Gather your friends round the living room for a head-to-head quiz game. This one’s not quite as nice as you might think. Get an answer wrong and you’re going to get the Venkman treatment thanks to the stored electricity in a disposable camera flash circuit. [Israel] runs the game questions from a Windows machine, and uses a set of four USB joystick buzzers that let each contestant ring in. They all wear a cuff that houses electrodes for negative-reinforcement upon an incorrect answer. Since every contestant answers each question it won’t be long before you hear the uncomfortable yelp of failure from your guests. This seems a little bit more fair than shocking people for not calming their minds, but the video from that hack is still one of our all-time favorites.
Instructibles user [Shadowwynd] shows us a great way to build a joystick/mouse device for people with special accessibility needs. When faced with a case that involved a man with very limited mobility as well as a limited budget, [shadowwynd] set out to find a cost effective solution to computer navigation. They found that his client could use a commercial joystick mouse, but the cost was quite high at over $400. So instead of just purchasing that, they bought a USB game pad and built their own version. They managed to reduce the cost to roughly $45. While extending the buttons and joystick from a gamepad might not be groundbreaking, we feel that this project is the epitome of hacking. Great job [Shadowwynd] keep up the good work.
As gaming consoles age the controllers will inevitably show some wear, and sadly may give out all together. [Kyle] couldn’t bear to watch his Nintendo 64 controller bite the dust so he replaced the thumb stick with one from a PlayStation. This is a bigger job than you might imagine because the two parts are fundamentally different. The original N64 stick uses a rotary encoder to output data to the control chip, while the PlayStation stick is an analog device. [Kyle’s] solution was to read the analog values using a PIC, but lower in the thread you can read about another user who pulled off a similar hack using an AVR. Both convert the signals into the rotary encoder format that the N64 chip is listening for. From the looks of the clip embedded after the break, this couldn’t work any better!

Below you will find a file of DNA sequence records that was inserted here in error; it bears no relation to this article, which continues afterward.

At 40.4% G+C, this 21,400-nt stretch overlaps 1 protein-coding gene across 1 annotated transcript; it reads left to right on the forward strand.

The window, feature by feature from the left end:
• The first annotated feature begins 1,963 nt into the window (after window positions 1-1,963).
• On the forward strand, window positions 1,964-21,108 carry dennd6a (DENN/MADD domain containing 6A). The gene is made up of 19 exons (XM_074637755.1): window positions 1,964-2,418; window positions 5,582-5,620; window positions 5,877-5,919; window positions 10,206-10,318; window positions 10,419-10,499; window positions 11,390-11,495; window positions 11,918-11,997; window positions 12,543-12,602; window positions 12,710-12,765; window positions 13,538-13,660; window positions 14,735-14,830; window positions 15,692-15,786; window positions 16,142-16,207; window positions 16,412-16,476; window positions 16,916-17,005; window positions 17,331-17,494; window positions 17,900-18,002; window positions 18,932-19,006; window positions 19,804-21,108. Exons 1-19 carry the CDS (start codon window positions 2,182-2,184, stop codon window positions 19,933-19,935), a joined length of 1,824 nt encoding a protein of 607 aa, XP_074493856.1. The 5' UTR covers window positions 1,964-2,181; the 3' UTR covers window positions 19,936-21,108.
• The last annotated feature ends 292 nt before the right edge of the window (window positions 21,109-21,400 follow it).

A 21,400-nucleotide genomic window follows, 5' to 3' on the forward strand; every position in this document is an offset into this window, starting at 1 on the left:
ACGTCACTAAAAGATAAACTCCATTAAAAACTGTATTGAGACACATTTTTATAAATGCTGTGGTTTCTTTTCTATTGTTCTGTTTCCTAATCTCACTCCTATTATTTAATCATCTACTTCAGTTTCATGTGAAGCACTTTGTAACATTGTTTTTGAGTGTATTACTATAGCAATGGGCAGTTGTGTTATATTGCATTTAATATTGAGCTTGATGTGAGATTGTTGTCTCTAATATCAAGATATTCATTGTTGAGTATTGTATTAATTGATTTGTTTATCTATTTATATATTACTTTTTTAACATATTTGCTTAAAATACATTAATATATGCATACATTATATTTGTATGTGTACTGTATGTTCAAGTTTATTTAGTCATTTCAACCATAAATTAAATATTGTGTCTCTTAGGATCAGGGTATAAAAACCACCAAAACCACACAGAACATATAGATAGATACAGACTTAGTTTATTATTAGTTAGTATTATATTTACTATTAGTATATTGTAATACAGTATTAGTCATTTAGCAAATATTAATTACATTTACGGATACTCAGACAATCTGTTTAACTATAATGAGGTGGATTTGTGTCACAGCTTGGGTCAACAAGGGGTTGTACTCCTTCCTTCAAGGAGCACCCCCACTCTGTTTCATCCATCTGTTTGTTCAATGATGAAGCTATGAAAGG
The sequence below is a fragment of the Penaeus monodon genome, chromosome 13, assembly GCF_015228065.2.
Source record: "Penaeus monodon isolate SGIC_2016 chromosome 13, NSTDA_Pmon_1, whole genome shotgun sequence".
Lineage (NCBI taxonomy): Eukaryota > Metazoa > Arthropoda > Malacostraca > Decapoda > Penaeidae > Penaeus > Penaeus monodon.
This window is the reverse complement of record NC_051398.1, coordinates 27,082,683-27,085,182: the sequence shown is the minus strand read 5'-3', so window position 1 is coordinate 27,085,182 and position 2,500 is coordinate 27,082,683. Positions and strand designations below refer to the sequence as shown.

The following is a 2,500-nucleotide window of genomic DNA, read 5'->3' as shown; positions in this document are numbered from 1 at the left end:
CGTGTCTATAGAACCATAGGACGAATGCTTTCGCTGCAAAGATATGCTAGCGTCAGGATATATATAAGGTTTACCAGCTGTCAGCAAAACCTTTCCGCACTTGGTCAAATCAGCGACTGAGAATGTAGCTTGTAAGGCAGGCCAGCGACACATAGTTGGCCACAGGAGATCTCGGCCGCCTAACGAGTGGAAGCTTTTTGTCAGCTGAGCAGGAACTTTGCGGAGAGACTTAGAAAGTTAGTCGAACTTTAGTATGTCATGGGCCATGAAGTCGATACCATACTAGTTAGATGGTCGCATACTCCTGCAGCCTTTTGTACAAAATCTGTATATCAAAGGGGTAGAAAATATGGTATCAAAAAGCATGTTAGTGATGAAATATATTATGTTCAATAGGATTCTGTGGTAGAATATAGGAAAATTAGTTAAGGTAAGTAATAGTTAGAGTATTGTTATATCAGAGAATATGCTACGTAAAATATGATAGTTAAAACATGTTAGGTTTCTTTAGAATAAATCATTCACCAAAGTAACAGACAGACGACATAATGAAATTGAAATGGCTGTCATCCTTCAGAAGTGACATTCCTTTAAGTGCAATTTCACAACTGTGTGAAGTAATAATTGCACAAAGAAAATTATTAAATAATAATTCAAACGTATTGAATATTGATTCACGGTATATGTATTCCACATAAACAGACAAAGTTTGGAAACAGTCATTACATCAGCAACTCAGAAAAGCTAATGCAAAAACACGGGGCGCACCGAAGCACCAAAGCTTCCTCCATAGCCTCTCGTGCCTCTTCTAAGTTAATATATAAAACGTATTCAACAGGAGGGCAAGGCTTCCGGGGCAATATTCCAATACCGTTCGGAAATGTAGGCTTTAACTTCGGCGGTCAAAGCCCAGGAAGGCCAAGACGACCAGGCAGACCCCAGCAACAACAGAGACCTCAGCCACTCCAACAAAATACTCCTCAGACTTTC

Continue reading “Replace an N64’s worn out joystick”
Here’s a mounting system that adds mechanical tilt control to the iPhone. It uses two servo motors to rotate along the X and Y axes. An analog joystick is used along with an Arduino to control the movement of the apparatus. As you can see in the video after the break, this works quite well when playing accelerometer-based games. But adding a joystick isn’t the end-goal of the project. [Shane] plans to point a camera at the iPhone and use image recognition to play games automatically. That sounds like a big bite the chew but we’ve seen this work with Guitar Hero so we’re optimistic.
Continue reading “iPhone tilt motion controller”
This is becoming such a popular hack we figure someone needs to come up with a name for it like Google-travelling or Google-cising (exercising with Google). It’s a bike controller for Google Earth. [Braingram] broke out his road bike, setting it up in the trainer in front of his laptop. If you already have a computer with a cadence sensor this will be a snap. These measure the crank rotation using a magnet and reed switch. So as not screw up his summer biking [Braingram] spliced into the sensor while leaving it attached to the bike computer. From there it is read by an Arduino which also monitors an analog joystick attached to the handlebars. A little bit of Python scripting and you’ll be ready to go.
Be sure to check out some of the other variants like using an exercise bike, or adding a wearable display.
[Brian] is using an Arduino to control multiple servo motors. This is nothing new and has been happening since the earliest days of Arduino. But rather than develop a project and share it, [Brian] did a fantastic job of making the code scalable, readable, and even explained how the different parts work.
His code listens for serial commands and manipulates the motors accordingly. He wrote a Python script using pyserial which talks to the Arduino. As an example, he uses a joystick to send data for X and Y axes as well as pitch and roll. Want to know how those serial communications work? He explains that in detail. He also outlines the process of scaling up from the 4 servo demo to 12 servos on a standard Arduino. Sounds like it might be time to build your own version of a mouse-controlled Lynxmotion arm using the tools [Brian] has put together.
Interfacing your own hardware with a Java app couldn’t be easier than this example. [Pn] created this proof-of-concept using an Arduino, an analog joystick from a gaming controller, and a few lines of Java code. The Arduino reads an ADC value from the joystick’s x-axis and transmits it over the serial connection ten times a second. The Java program triggers on every serial event, parsing the data based on the @ symbol that the Arduino sends as a start and end condition.
We like this kind of example because there’s nothing extra involved. It lets you take the concept and run with it in any project imaginable. Be it a more complicated Joystick, or simple sensors that you’d like to interface with.